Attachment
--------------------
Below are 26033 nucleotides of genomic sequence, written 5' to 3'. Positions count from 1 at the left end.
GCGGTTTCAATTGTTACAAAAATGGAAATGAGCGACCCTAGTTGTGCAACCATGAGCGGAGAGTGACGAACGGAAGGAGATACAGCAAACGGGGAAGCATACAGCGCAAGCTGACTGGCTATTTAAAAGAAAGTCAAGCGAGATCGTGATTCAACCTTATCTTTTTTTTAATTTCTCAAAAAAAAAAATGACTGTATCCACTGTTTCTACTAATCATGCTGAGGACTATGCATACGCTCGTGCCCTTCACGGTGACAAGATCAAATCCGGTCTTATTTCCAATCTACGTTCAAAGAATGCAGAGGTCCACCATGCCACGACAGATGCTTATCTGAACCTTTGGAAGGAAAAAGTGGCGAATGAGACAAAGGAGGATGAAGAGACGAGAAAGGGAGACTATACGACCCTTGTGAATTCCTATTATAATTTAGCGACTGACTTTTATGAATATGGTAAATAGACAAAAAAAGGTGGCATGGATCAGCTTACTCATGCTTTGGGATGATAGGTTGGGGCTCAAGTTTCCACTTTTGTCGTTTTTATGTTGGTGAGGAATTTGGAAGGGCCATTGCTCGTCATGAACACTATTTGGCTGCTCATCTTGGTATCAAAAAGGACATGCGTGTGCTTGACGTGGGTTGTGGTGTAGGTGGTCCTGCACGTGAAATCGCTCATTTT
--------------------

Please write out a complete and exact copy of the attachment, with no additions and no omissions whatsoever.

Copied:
Below are 26033 nucleotides of genomic sequence, written 5' to 3'. Positions count from 1 at the left end.
GCGGTTTCAATTGTTACAAAAATGGAAATGAGCGACCCTAGTTGTGCAACCATGAGCGGAGAGTGACGAACGGAAGGAGATACAGCAAACGGGGAAGCATACAGCGCAAGCTGACTGGCTATTTAAAAGAAAGTCAAGCGAGATCGTGATTCAACCTTATCTTTTTTTTAATTTCTCAAAAAAAAAAATGACTGTATCCACTGTTTCTACTAATCATGCTGAGGACTATGCATACGCTCGTGCCCTTCACGGTGACAAGATCAAATCCGGTCTTATTTCCAATCTACGTTCAAAGAATGCAGAGGTCCACCATGCCACGACAGATGCTTATCTGAACCTTTGGAAGGAAAAAGTGGCGAATGAGACAAAGGAGGATGAAGAGACGAGAAAGGGAGACTATACGACCCTTGTGAATTCCTATTATAATTTAGCGACTGACTTTTATGAATATGGTAAATAGACAAAAAAAGGTGGCATGGATCAGCTTACTCATGCTTTGGGATGATAGGTTGGGGCTCAAGTTTCCACTTTTGTCGTTTTTATGTTGGTGAGGAATTTGGAAGGGCCATTGCTCGTCATGAACACTATTTGGCTGCTCATCTTGGTATCAAAAAGGACATGCGTGTGCTTGACGTGGGTTGTGGTGTAGGTGGTCCTGCACGTGAAATCGCTCATTTT